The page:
WATCH: Andra Day performs ‘Rise Up’ in Biden’s virtual inaugural parade

Grammy nominee Andra Day performed “Rise Up” while looking over the Black Lives Matter mural in Hollywood, while across the country 10-year-old skater Kaitly…

Karen Huller is the creator of the Corporate Consciousness Ripple Blueprint and author of Laser-sharp Career Focus: Pinpoint your Purpose and Passion in 30 Days (bit.ly/GetFocusIn30). She founded Epic Careering, a leadership and career development firm specializing in executive branding and conscious culture, in 2006. 

While the bulk of her 20 years of professional experience has been within the recruiting and employment industry, her publications, presentations, and coaching also draw from experience in personal development, performance, broadcasting, marketing, and sales. Her solutions incorporate breakthroughs in neuroscience, human performance optimization, bioenergetics, and psychology to help leaders accelerate rapport, expand influence, and elevate engagement and productivity while also looking out for the sustainability of the business and the planet.

Mrs. Huller was one of the first LinkedIn trainers and is known widely for her ability to identify and develop new trends. She is a Certified Professional Résumé Writer, Certified Career Transition Consultant, and Certified Clinical Hypnotherapist with a Bachelor of Art in Communication Studies and Theater from Ursinus College and a minor in Creative Writing. Her blog was recognized as a top 100 career blog worldwide by Feedspot. 

She was an Adjunct Professor in Cabrini University’s Communications Department and an Adjunct Professor of Career Management and Professional Development at Drexel University’s LeBow College of Business. As an instructor for the Young Entrepreneurs Academy, she has helped two of her students win the 2018 National Competition to be named America’s Next Top Young Entrepreneurs, to win the 2019 People’s Choice Award, and to land in the top 8 during the (virtual) 2020 National Competition.

She is board secretary for the Upper Merion Community Center and just finished serving as Vice President of the Gulph Elementary PTC, for which she received recognition as a Public Education Partner and Promoter from the Upper Merion Area Education Association. She lives in King of Prussia with her husband, two daughters, and many pets, furry, feathered, and scaly. 

Making Executive Decisions – Intuition vs Data

It seems there are forces drawing me to address a quandary – one that is directly critical to conscious leaders.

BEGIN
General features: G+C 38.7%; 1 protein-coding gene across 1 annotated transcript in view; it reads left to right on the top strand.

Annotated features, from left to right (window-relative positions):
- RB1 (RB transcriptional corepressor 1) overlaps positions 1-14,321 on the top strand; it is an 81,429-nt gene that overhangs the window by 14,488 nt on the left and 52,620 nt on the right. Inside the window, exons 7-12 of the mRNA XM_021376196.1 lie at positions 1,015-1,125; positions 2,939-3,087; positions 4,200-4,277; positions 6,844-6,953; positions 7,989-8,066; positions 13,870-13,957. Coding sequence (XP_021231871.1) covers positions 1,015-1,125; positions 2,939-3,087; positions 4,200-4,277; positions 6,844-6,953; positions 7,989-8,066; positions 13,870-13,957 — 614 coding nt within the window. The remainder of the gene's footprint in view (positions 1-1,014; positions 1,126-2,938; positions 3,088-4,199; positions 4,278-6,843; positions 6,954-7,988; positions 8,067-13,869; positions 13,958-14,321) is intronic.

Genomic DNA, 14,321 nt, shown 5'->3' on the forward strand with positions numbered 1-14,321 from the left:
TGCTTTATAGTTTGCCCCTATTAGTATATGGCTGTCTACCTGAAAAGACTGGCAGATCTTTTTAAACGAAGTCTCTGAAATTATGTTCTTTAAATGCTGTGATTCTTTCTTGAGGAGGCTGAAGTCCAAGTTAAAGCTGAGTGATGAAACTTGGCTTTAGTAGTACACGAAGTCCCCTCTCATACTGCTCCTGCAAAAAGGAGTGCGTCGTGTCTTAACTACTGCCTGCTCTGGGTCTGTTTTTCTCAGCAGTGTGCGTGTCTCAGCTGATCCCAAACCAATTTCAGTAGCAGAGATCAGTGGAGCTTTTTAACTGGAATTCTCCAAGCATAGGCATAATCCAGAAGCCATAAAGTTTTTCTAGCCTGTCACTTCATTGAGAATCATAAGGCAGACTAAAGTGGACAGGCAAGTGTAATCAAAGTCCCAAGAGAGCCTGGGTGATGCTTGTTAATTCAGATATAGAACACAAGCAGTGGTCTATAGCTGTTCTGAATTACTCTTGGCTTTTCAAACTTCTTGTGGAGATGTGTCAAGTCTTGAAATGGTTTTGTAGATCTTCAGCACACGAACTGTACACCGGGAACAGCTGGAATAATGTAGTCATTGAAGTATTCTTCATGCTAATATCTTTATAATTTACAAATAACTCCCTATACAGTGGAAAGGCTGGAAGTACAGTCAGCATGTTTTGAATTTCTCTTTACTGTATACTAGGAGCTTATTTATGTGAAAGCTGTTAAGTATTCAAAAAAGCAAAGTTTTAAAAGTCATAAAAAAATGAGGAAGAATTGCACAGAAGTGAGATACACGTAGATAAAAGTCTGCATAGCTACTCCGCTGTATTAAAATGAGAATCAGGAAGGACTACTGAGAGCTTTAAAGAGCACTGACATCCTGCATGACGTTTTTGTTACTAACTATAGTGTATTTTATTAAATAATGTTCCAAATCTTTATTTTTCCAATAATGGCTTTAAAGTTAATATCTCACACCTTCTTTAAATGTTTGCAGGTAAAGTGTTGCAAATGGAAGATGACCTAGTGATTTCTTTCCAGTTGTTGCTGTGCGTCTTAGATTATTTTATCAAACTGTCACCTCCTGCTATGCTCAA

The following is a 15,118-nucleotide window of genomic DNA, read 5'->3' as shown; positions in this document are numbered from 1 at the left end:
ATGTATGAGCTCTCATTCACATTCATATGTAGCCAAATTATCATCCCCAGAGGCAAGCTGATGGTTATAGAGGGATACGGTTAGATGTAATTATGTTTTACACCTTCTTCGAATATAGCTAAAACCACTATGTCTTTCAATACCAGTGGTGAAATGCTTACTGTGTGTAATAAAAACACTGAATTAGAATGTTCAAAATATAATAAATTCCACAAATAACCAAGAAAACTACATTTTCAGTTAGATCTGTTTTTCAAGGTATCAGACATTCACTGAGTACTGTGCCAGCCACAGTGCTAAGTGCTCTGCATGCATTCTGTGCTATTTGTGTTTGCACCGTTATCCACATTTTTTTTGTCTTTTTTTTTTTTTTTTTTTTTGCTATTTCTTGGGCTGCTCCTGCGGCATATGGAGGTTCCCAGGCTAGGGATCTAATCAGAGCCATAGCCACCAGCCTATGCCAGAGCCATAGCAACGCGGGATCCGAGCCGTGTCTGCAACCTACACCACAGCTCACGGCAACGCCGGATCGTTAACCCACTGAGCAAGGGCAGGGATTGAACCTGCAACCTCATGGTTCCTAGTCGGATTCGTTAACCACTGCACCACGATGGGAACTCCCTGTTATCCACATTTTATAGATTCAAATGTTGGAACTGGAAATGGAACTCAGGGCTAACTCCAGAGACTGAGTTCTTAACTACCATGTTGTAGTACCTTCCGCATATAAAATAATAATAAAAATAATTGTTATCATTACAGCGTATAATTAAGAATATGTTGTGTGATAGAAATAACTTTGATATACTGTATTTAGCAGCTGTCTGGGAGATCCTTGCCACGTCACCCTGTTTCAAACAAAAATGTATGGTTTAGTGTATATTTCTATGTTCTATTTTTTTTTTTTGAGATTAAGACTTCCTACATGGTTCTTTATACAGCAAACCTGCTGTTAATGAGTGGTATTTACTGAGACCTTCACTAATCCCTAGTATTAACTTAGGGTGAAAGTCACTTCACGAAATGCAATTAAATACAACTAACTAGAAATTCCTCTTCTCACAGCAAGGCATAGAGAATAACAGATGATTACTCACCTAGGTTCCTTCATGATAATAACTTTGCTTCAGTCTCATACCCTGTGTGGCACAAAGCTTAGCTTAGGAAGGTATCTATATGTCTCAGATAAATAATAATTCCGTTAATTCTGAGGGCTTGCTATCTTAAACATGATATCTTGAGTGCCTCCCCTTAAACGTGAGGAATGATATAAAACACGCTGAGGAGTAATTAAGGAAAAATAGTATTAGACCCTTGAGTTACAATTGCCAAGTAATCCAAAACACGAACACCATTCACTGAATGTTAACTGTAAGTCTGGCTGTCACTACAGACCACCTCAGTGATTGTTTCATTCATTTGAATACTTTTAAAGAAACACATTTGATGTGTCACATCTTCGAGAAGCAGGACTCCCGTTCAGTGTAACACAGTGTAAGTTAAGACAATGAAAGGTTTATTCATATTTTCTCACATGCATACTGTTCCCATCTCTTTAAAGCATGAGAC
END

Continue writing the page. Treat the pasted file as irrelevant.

I was asked by Susy Jackson, LinkedIn editor, to share my thoughts on whether decisions should be based on numbers or intuition after journalist, Reeves Wiederman, used WeWork as a potential example of when intuition can steer a company down a drain.

Ever since I ran the Conscious Decision Challenge for Conscious Leaders in August, I have had this exact topic in my queue for blogs, so why not take this invitation as a sign that it’s time to address the elephant in the room.

In the past, I have included intuition as a required strength for conscious leaders, while my challenge solely addressed data and external input-driven conscious decision protocols. So, am I promoting the following processes that use data as the primary driver of decisions, or am I more in support of leaders developing intuition as a critical tool for decision making?

The answer: Conscious leaders learn, apply, and teach data and input-driven conscious decision protocols AND hone highly attuned abilities to use intuition to identify outlier situations that threaten desired outcomes.

The reasons for using data and input-driven decisions is multi-pronged. The protocols I teach as part of the Corporate Consciousness Ripple Blueprint account for the volatile, unpredictable, ever-evolving world that we live in. These protocols engage stakeholders in the decision-making process, as well as the solutioning and execution, and create transparency that is integral to building trust in leadership that is sorely lacking right now. This lack of trust in leadership is causing confusion, dissension, division, and resistance – all of which kill innovation and progress.